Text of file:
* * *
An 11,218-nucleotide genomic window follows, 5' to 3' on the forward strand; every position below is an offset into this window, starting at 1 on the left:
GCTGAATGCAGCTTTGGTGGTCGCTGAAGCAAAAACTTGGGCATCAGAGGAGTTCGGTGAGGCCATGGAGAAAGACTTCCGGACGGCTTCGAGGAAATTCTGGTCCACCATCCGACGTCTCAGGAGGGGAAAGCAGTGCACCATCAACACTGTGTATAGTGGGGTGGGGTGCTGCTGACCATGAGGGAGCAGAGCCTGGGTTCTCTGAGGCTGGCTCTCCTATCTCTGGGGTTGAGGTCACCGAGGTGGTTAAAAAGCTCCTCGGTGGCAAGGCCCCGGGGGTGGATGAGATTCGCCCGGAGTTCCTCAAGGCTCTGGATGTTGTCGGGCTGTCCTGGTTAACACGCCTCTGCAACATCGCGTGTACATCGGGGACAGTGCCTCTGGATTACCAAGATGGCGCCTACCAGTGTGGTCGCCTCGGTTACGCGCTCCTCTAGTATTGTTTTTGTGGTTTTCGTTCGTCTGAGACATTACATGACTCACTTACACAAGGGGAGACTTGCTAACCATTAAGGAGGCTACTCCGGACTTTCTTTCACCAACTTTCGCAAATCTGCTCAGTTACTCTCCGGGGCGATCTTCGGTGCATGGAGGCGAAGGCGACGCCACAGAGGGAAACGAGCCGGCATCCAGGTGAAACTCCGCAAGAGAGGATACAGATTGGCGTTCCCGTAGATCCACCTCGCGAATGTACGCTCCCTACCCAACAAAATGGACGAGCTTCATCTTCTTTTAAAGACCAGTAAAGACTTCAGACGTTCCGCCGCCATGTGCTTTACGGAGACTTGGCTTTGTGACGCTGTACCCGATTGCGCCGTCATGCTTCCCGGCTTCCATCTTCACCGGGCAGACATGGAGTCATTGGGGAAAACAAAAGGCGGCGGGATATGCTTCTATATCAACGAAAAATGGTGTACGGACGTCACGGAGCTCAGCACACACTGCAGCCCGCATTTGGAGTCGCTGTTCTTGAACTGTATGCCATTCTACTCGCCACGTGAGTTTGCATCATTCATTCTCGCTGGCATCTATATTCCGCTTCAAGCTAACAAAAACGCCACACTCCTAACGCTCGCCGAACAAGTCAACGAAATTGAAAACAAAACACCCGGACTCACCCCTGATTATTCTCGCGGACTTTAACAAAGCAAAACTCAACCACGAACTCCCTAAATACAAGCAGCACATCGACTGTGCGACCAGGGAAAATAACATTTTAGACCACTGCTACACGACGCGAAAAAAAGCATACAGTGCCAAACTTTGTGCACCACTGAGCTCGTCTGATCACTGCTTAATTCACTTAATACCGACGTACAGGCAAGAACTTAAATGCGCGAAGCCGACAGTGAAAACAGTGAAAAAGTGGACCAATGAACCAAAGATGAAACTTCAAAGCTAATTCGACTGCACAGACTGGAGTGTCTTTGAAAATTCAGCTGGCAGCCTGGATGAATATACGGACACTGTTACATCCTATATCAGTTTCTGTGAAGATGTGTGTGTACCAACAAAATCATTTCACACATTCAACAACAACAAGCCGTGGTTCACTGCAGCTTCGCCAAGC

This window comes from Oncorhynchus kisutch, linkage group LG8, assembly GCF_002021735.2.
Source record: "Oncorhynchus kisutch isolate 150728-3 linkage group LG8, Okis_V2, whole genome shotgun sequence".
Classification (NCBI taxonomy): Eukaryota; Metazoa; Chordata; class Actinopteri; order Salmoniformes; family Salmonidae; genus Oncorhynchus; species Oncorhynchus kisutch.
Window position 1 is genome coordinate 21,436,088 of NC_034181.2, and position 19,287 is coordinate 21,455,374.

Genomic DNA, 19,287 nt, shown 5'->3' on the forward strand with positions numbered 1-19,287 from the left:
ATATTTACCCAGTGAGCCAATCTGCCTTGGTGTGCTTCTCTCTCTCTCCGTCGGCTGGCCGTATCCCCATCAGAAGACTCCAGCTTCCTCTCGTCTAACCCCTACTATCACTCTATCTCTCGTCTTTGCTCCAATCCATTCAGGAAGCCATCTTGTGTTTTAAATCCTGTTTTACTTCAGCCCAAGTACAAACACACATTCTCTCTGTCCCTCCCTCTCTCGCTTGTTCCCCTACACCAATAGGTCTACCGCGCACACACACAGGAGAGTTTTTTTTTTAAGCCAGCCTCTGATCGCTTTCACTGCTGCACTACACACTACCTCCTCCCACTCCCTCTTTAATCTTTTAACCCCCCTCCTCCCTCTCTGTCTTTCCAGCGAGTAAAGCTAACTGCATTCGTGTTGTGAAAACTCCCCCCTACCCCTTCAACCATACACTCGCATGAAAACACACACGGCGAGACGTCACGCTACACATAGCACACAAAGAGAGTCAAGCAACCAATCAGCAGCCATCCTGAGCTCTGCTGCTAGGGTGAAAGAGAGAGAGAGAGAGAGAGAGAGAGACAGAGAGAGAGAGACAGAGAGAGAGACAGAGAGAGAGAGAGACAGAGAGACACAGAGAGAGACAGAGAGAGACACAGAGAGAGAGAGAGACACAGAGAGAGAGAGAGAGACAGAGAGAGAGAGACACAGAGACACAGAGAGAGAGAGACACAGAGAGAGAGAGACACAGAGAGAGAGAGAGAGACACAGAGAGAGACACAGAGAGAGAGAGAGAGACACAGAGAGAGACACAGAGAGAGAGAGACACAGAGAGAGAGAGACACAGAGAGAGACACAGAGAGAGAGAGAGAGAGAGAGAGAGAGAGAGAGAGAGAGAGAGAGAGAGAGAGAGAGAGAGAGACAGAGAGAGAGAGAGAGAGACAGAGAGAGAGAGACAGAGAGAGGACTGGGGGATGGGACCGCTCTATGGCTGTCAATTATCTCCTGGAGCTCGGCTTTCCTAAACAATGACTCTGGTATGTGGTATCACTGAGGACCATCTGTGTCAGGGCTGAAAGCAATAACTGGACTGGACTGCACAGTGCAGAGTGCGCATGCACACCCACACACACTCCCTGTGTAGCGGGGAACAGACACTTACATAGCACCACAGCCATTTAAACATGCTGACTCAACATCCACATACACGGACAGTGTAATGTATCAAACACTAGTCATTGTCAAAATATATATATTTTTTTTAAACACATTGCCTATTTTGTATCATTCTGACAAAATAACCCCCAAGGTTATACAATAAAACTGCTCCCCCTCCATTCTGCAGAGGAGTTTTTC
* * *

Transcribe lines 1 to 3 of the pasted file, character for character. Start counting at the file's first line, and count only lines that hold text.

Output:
An 11,218-nucleotide genomic window follows, 5' to 3' on the forward strand; every position below is an offset into this window, starting at 1 on the left:
GCTGAATGCAGCTTTGGTGGTCGCTGAAGCAAAAACTTGGGCATCAGAGGAGTTCGGTGAGGCCATGGAGAAAGACTTCCGGACGGCTTCGAGGAAATTCTGGTCCACCATCCGACGTCTCAGGAGGGGAAAGCAGTGCACCATCAACACTGTGTATAGTGGGGTGGGGTGCTGCTGACCATGAGGGAGCAGAGCCTGGGTTCTCTGAGGCTGGCTCTCCTATCTCTGGGGTTGAGGTCACCGAGGTGGTTAAAAAGCTCCTCGGTGGCAAGGCCCCGGGGGTGGATGAGATTCGCCCGGAGTTCCTCAAGGCTCTGGATGTTGTCGGGCTGTCCTGGTTAACACGCCTCTGCAACATCGCGTGTACATCGGGGACAGTGCCTCTGGATTACCAAGATGGCGCCTACCAGTGTGGTCGCCTCGGTTACGCGCTCCTCTAGTATTGTTTTTGTGGTTTTCGTTCGTCTGAGACATTACATGACTCACTTACACAAGGGGAGACTTGCTAACCATTAAGGAGGCTACTCCGGACTTTCTTTCACCAACTTTCGCAAATCTGCTCAGTTACTCTCCGGGGCGATCTTCGGTGCATGGAGGCGAAGGCGACGCCACAGAGGGAAACGAGCCGGCATCCAGGTGAAACTCCGCAAGAGAGGATACAGATTGGCGTTCCCGTAGATCCACCTCGCGAATGTACGCTCCCTACCCAACAAAATGGACGAGCTTCATCTTCTTTTAAAGACCAGTAAAGACTTCAGACGTTCCGCCGCCATGTGCTTTACGGAGACTTGGCTTTGTGACGCTGTACCCGATTGCGCCGTCATGCTTCCCGGCTTCCATCTTCACCGGGCAGACATGGAGTCATTGGGGAAAACAAAAGGCGGCGGGATATGCTTCTATATCAACGAAAAATGGTGTACGGACGTCACGGAGCTCAGCACACACTGCAGCCCGCATTTGGAGTCGCTGTTCTTGAACTGTATGCCATTCTACTCGCCACGTGAGTTTGCATCATTCATTCTCGCTGGCATCTATATTCCGCTTCAAGCTAACAAAAACGCCACACTCCTAACGCTCGCCGAACAAGTCAACGAAATTGAAAACAAAACACCCGGACTCACCCCTGATTATTCTCGCGGACTTTAACAAAGCAAAACTCAACCACGAACTCCCTAAATACAAGCAGCACATCGACTGTGCGACCAGGGAAAATAACATTTTAGACCACTGCTACACGACGCGAAAAAAAGCATACAGTGCCAAACTTTGTGCACCACTGAGCTCGTCTGATCACTGCTTAATTCACTTAATACCGACGTACAGGCAAGAACTTAAATGCGCGAAGCCGACAGTGAAAACAGTGAAAAAGTGGACCAATGAACCAAAGATGAAACTTCAAAGCTAATTCGACTGCACAGACTGGAGTGTCTTTGAAAATTCAGCTGGCAGCCTGGATGAATATACGGACACTGTTACATCCTATATCAGTTTCTGTGAAGATGTGTGTGTACCAACAAAATCATTTCACACATTCAACAACAACAAGCCGTGGTTCACTGCAGCTTCGCCAAGC

This window comes from Oncorhynchus kisutch, linkage group LG8, assembly GCF_002021735.2.